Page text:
The opinion of the court was delivered by: PECKHAM
ROBERT F. PECKHAM, UNITED STATES DISTRICT JUDGE
The parties come before the court on plaintiff Aetna Casualty & Surety Company's ("Aetna") motion for summary judgment or, in the alternative, partial summary judgment. This is an action for declaratory relief in which Aetna seeks a ruling from the court that it is not obligated to defend or indemnify defendant Trans World Assurance Company ("Trans World") for the costs of an action brought against Trans World by third parties.
Aetna believes that it is entitled to summary judgment on the grounds that the insurance policy it issued to Trans World ("the policy" or "the Aetna policy") does not cover the type of damages Trans World will incur as a result of the underlying action.
Aetna contends that it issued only a premises liability insurance policy to Trans World, including coverage only for tort claims arising out of the ownership or operation of Trans World's facility at San Mateo, California. Aetna therefore moves for summary judgment on several grounds. First, it argues that any damages sustained by Trans World as a result of the underlying action are not covered under the policy, because such damages would not meet the definitions of property damage, personal injury, bodily injury, or advertising injury covered by the policy. Second, Aetna argues that the underlying action does not constitute an "occurrence" as defined by the policy. Third, Aetna contends that there is no coverage for damages from the underlying action because such damages arise out of an alleged breach of contract rather than an accident. Finally, Aetna asserts that there is no coverage because damages from the underlying action do not arise out of the ownership or operation of Trans World's San Mateo premises.
The underlying action for which Trans World is seeking defense and indemnification from Aetna involves a fraudulent tax shelter scheme allegedly perpetrated by Donald Fletcher, a former Trans World insurance agent. Fletcher, while under contract as an agent for Trans World,
conducted a series of tax seminars around the country. He convinced participants that they could reduce their tax liability to zero by investing half the value of their previous year's tax liability in a home business and the other half in life insurance.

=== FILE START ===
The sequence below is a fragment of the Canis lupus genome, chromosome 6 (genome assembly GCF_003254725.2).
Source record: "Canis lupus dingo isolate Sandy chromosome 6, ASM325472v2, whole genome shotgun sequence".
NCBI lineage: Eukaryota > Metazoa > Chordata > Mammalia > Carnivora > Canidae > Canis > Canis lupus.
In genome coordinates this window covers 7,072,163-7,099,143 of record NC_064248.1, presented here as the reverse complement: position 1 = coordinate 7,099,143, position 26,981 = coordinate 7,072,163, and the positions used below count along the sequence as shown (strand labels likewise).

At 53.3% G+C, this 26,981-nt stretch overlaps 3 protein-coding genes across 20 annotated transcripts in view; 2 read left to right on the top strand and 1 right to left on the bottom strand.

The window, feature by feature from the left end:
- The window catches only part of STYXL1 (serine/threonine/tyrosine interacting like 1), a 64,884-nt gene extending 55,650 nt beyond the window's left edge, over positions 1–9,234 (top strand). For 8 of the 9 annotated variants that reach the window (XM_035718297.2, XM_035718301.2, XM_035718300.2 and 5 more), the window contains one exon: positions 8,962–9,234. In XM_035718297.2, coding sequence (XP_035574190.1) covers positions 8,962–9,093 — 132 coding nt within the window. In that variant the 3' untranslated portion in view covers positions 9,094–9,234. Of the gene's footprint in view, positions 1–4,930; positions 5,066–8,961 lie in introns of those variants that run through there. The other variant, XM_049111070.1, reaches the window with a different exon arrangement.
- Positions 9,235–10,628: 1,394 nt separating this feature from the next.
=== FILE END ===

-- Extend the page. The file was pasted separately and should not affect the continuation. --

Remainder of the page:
Fletcher allegedly profited from the scheme solely by garnering commissions from the insurance policies purchased by the participants. The life insurance policies involved in the scheme were issued by Trans World and by one other company. Trans World states that it neither knew of nor authorized Fletcher's seminars or tax scheme. Declaration of Charles Royals at para. 10.
The participants in the seminars who followed Fletcher's advice were eventually assessed back taxes, penalties, and interest by the Internal Revenue Service. Some of the seminar participants have filed suit in the Southern District of Ohio, alleging, inter alia, violations of RICO, fraud, and misrepresentation. Trans World is a named defendant in this action. The plaintiffs in the underlying action are currently seeking class certification; they state that the number of plaintiffs exceeds 750. Adler complaint at para. 29. Only three plaintiffs are currently named in the complaint, however.
Aetna issued a Special Multi-Peril Insurance Policy No. 05 SM 800900 to Trans World. The policy was in effect from March 23, 1983 to March 23, 1986. There is no dispute that the policy was in effect during a portion of the time in which Fletcher was conducting the tax seminars. The parties dispute only whether the scope of coverage for this policy includes the type of damage Trans World may sustain as a result of Fletcher's actions and the underlying claim. The terms of the policy will be discussed in greater detail below in the context of discussing the parties' particular arguments.
A. Standard for Granting Summary Judgment.
Federal Rule of Civil Procedure 56(c) provides for the granting of summary judgment where there is no genuine issue as to any material fact and where the moving party is entitled to judgment as a matter of law. The burden of establishing that there is no genuine issue of material fact lies with the moving party. Celotex Corp. ...